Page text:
You may never feel as free as in the moments before you ask for chilaquiles. The fried corn tortilla dish, commonly eaten at breakfast in Mexico, can be ordered with runny eggs, dried and stewed meats, an array of salsas, raw and pickled garnishes, crema, and crumbly cheese. In theory, it’s a meal of abundant choice.
In practice, the options have been more limited in Manhattan. Chilaquiles usually appear on the menus of Mexican restaurants in one or two preparations. At La Chilaquería, the small Mexican cafe that Alfonso Amador and Susana Labrada opened earlier this month at 139 W. 28th Street, between Sixth and Seventh avenues, there are around two dozen. More are on the way.
“There isn’t anything like this in Manhattan,” according to Amador, and he’s right. It’s been two weeks, but the cafe already has a small following of office workers and homesick Mexicanos, who shout orders across the counter in a mix of Spanish and English. “This is for Mexicans who miss these places back home and people who are trying them for the first time,” he says.
The small cafe loads its fried tortillas into deep compostable bowls, then heaps on refried beans, cheese, and crema. An array of meats and other proteins come next, including fried eggs, chorizo, carne cecina (beef that’s salted and then dried), chicharron prensado (pressed pork rind), and avocado sliced thin and perched on top like a little crown ($18). Additional meats can be added on for a few dollars more.
The plot thickens with the restaurant’s salsas, which come in shades of red, green, and brown. There’s the more common salsa roja, which needs no introduction, and the sweeter salsa verde, watery and green from its blend of tomatillo and serrano, jalapeno, and poblano peppers. The salsa de almendras, a brown sauce made by toasting sesame seeds and almonds in butter, almost resembles a good chili: It’s thickened with a combination of fried arbol, cascabel, morita, and costeño amarillo chiles.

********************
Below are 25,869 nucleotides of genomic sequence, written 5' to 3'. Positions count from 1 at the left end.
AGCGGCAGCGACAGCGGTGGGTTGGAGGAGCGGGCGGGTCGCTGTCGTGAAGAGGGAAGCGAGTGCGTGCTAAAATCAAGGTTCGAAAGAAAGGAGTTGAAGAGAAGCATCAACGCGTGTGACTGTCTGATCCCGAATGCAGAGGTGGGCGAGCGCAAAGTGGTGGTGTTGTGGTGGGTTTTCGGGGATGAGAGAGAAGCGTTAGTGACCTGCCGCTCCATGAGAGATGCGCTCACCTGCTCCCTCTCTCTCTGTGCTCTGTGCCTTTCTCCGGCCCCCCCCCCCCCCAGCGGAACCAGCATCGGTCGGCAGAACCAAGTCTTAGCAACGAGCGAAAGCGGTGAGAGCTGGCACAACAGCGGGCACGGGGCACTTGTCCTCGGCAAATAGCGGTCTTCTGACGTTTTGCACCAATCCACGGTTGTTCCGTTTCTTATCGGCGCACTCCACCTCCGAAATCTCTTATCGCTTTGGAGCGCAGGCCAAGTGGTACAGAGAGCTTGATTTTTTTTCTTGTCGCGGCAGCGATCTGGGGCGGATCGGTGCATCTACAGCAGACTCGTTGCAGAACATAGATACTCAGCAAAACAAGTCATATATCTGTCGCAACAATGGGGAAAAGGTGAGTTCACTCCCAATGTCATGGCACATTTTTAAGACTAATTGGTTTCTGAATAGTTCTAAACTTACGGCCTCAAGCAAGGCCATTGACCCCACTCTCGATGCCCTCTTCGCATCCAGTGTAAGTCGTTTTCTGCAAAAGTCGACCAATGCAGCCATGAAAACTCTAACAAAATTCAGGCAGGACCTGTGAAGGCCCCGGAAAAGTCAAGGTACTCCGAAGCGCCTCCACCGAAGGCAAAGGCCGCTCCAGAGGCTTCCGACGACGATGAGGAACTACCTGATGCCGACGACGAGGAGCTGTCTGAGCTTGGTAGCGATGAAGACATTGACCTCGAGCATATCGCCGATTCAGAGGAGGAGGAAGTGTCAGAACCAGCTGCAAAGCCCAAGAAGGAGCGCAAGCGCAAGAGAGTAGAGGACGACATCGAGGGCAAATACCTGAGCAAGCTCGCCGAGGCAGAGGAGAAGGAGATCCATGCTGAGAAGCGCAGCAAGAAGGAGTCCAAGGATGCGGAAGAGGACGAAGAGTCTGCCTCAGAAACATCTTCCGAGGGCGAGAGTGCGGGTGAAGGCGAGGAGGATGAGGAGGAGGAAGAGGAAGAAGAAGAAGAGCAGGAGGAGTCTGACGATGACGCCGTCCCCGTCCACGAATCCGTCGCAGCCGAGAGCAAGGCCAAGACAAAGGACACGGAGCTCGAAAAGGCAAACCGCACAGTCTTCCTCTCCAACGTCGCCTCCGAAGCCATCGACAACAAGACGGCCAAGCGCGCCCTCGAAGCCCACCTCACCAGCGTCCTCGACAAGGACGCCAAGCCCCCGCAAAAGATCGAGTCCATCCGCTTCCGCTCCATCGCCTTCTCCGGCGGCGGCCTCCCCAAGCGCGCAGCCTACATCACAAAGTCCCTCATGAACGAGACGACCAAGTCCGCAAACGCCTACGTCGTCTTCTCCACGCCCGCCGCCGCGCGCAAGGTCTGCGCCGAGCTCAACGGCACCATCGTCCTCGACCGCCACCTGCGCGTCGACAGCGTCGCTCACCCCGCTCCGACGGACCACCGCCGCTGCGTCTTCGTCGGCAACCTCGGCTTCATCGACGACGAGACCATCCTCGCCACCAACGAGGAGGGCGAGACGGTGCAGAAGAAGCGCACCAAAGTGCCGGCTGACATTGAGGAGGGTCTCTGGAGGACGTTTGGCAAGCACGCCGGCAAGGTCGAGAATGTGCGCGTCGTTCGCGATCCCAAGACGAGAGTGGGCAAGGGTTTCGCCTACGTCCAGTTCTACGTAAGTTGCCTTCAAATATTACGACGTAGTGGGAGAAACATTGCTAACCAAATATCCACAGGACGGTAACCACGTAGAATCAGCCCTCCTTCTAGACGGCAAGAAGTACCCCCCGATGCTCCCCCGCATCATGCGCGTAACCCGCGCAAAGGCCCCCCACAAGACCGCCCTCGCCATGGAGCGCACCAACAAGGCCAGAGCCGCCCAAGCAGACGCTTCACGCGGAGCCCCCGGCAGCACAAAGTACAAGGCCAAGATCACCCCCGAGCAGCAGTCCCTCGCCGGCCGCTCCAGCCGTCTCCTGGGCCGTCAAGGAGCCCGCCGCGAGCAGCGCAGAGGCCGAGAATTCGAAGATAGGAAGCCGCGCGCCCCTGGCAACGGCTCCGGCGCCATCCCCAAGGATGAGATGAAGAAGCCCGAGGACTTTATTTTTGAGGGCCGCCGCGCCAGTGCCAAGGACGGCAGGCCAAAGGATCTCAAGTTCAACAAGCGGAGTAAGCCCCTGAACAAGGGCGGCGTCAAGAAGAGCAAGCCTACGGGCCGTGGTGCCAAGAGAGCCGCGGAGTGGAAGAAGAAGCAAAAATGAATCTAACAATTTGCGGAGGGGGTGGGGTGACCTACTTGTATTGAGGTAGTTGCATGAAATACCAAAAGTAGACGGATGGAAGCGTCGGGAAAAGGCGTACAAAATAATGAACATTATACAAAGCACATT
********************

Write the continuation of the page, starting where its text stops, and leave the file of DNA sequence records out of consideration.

Meats and salsas considered, there are at least 20 different ways to order these bowls of fried corn tortillas. That’s not counting the cafe’s torta de chilaquiles, a sandwich that’s popular in Tijuana and Mexico City, or its chilaquiles burrito, an off-menu special stuffed with chips, salsa, and beans. The carb-on-carb gut busters are best shared among friends, Amador says, or otherwise used to induce a siesta.
The focus is on chilaquiles for now, but Amador and Labrada have bigger plans that include moles, tlayudas, and more. If even half of what they say comes true, La Chilaquería would become one of the neighborhood’s best spokespeople for regional Mexican cuisine. For now, round out a meal with cafe de olla, seasoned with cinnamon and piloncillo (a type of unrefined cane sugar), and lattes sweetened with condensed milk.
There are around a dozen indoor seats, half of which are found at a railing with bar stools, and two tables on the sidewalk out front. La Chilaquería is open from 8 a.m. to 5 p.m. daily.